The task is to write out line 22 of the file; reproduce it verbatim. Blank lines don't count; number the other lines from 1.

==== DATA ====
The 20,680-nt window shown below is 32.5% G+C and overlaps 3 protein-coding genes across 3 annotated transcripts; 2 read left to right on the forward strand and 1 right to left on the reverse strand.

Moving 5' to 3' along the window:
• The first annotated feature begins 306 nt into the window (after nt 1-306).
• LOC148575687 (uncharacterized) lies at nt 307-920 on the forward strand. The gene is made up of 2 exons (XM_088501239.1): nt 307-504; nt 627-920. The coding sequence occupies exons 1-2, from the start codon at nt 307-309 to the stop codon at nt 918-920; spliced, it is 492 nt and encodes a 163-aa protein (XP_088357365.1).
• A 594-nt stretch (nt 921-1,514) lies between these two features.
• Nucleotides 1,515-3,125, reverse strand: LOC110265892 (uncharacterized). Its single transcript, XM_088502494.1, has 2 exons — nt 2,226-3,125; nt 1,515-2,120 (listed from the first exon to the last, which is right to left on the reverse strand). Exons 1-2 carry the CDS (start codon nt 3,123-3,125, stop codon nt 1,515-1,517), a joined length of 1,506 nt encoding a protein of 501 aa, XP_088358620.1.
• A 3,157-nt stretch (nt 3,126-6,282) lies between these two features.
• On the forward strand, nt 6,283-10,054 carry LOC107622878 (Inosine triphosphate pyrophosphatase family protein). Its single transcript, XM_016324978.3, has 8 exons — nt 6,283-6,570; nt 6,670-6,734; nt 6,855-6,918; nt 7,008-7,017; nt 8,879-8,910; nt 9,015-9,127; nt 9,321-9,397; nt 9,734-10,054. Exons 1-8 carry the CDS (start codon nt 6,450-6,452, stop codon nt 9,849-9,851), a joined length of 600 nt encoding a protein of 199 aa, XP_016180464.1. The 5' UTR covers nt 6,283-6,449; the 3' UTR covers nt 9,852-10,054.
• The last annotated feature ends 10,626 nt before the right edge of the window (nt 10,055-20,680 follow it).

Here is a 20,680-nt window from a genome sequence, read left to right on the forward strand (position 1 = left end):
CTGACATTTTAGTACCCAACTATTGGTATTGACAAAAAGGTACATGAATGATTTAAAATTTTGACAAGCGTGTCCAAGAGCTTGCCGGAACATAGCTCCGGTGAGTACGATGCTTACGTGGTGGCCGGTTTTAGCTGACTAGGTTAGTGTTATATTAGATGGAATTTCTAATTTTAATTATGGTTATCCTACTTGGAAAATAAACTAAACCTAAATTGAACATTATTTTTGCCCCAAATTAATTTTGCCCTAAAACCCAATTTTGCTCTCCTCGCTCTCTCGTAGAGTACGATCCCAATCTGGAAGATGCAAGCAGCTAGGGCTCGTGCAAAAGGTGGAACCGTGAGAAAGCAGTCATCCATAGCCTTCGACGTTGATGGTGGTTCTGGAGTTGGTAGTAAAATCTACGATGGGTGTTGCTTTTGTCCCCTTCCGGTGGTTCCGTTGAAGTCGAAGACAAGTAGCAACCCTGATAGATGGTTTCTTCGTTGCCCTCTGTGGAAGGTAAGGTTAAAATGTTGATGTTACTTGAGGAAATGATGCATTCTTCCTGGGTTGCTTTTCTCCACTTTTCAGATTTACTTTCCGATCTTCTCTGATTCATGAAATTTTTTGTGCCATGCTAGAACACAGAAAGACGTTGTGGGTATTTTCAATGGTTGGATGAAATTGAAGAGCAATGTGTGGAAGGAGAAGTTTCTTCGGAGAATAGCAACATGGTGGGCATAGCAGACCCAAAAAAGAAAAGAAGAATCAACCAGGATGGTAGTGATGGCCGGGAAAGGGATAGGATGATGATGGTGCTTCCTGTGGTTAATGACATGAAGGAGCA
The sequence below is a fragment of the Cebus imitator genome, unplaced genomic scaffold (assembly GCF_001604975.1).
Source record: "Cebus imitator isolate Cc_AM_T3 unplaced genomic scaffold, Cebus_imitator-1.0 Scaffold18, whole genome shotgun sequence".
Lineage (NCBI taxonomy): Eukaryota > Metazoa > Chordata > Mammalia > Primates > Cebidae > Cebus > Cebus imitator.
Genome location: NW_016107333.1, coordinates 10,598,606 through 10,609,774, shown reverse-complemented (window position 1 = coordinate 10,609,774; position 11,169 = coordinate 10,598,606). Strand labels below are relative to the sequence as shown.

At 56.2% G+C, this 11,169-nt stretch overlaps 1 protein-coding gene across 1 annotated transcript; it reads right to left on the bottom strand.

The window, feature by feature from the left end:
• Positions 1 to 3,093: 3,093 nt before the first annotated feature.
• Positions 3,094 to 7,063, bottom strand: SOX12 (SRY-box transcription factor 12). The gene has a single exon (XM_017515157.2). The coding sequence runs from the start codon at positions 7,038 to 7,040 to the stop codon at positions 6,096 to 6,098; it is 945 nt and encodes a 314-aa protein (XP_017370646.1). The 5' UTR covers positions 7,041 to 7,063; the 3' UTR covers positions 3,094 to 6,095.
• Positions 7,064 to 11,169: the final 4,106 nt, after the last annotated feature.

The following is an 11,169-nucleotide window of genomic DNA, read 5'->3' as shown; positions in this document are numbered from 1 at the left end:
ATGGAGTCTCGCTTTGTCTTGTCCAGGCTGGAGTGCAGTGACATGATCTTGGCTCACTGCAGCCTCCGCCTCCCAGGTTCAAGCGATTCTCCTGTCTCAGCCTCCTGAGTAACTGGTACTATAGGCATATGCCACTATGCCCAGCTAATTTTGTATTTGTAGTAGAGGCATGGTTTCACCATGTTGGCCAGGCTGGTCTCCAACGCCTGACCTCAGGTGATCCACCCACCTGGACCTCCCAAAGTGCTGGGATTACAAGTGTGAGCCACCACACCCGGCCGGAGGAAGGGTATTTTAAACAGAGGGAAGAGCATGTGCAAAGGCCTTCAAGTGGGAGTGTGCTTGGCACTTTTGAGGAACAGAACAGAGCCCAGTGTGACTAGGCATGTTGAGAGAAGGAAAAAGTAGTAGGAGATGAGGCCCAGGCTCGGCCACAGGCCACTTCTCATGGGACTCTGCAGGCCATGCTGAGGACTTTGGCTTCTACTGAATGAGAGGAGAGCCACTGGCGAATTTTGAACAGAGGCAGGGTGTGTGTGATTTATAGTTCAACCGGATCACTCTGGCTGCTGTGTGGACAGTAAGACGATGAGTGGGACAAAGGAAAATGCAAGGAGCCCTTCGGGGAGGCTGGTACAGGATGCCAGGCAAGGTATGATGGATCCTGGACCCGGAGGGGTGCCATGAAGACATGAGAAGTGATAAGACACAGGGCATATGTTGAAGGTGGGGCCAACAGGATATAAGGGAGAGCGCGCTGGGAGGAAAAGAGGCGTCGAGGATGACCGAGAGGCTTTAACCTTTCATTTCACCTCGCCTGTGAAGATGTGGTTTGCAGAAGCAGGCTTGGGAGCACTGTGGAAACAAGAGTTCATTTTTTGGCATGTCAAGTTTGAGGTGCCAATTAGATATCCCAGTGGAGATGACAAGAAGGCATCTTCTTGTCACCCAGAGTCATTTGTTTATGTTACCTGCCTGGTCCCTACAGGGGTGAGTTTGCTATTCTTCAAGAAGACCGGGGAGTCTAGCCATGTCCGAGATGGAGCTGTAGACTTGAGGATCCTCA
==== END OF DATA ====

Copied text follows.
ATGGAGTCTCGCTTTGTCTTGTCCAGGCTGGAGTGCAGTGACATGATCTTGGCTCACTGCAGCCTCCGCCTCCCAGGTTCAAGCGATTCTCCTGTCTCAGCCTCCTGAGTAACTGGTACTATAGGCATATGCCACTATGCCCAGCTAATTTTGTATTTGTAGTAGAGGCATGGTTTCACCATGTTGGCCAGGCTGGTCTCCAACGCCTGACCTCAGGTGATCCACCCACCTGGACCTCCCAAAGTGCTGGGATTACAAGTGTGAGCCACCACACCCGGCCGGAGGAAGGGTATTTTAAACAGAGGGAAGAGCATGTGCAAAGGCCTTCAAGTGGGAGTGTGCTTGGCACTTTTGAGGAACAGAACAGAGCCCAGTGTGACTAGGCATGTTGAGAGAAGGAAAAAGTAGTAGGAGATGAGGCCCAGGCTCGGCCACAGGCCACTTCTCATGGGACTCTGCAGGCCATGCTGAGGACTTTGGCTTCTACTGAATGAGAGGAGAGCCACTGGCGAATTTTGAACAGAGGCAGGGTGTGTGTGATTTATAGTTCAACCGGATCACTCTGGCTGCTGTGTGGACAGTAAGACGATGAGTGGGACAAAGGAAAATGCAAGGAGCCCTTCGGGGAGGCTGGTACAGGATGCCAGGCAAGGTATGATGGATCCTGGACCCGGAGGGGTGCCATGAAGACATGAGAAGTGATAAGACACAGGGCATATGTTGAAGGTGGGGCCAACAGGATATAAGGGAGAGCGCGCTGGGAGGAAAAGAGGCGTCGAGGATGACCGAGAGGCTTTAACCTTTCATTTCACCTCGCCTGTGAAGATGTGGTTTGCAGAAGCAGGCTTGGGAGCACTGTGGAAACAAGAGTTCATTTTTTGGCATGTCAAGTTTGAGGTGCCAATTAGATATCCCAGTGGAGATGACAAGAAGGCATCTTCTTGTCACCCAGAGTCATTTGTTTATGTTACCTGCCTGGTCCCTACAGGGGTGAGTTTGCTATTCTTCAAGAAGACCGGGGAGTCTAGCCATGTCCGAGATGGAGCTGTAGACTTGAGGATCCTCA